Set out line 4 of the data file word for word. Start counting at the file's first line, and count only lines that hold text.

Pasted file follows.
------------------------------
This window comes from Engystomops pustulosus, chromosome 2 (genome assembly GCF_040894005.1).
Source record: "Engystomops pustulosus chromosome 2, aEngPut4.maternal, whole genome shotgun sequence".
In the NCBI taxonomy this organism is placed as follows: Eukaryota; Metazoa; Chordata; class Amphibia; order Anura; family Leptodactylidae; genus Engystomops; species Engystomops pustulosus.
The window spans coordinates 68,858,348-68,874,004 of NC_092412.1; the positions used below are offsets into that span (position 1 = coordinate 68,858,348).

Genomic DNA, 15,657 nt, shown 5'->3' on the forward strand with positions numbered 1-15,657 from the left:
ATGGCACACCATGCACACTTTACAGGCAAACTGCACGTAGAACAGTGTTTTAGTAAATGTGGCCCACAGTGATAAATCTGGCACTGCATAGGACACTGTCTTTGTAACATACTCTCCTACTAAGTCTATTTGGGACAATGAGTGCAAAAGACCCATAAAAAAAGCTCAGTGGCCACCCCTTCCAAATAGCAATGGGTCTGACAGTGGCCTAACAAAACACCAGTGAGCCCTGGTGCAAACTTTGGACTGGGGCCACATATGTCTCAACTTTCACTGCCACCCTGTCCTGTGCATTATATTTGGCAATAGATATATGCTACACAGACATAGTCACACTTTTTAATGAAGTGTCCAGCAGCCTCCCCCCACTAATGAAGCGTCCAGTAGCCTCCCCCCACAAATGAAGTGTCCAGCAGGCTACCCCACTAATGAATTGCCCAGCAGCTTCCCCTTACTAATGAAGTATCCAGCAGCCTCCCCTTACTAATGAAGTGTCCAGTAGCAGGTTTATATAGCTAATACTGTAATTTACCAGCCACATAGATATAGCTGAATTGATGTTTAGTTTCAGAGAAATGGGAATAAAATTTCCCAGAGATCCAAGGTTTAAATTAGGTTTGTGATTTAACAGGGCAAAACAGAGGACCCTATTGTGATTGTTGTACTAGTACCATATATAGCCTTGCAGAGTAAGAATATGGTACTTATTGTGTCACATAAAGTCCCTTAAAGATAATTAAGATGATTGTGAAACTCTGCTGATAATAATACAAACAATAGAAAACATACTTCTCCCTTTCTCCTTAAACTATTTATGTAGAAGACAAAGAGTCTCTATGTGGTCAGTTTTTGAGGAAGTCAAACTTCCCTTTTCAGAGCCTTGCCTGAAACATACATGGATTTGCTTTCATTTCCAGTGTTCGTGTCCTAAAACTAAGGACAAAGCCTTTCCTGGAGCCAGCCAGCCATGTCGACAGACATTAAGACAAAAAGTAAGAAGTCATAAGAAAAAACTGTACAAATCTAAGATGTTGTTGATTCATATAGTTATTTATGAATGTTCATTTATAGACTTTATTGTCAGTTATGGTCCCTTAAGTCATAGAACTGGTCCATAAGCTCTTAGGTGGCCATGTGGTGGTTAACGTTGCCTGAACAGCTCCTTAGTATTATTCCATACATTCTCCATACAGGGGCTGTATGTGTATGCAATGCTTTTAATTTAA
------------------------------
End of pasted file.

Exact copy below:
The window spans coordinates 68,858,348-68,874,004 of NC_092412.1; the positions used below are offsets into that span (position 1 = coordinate 68,858,348).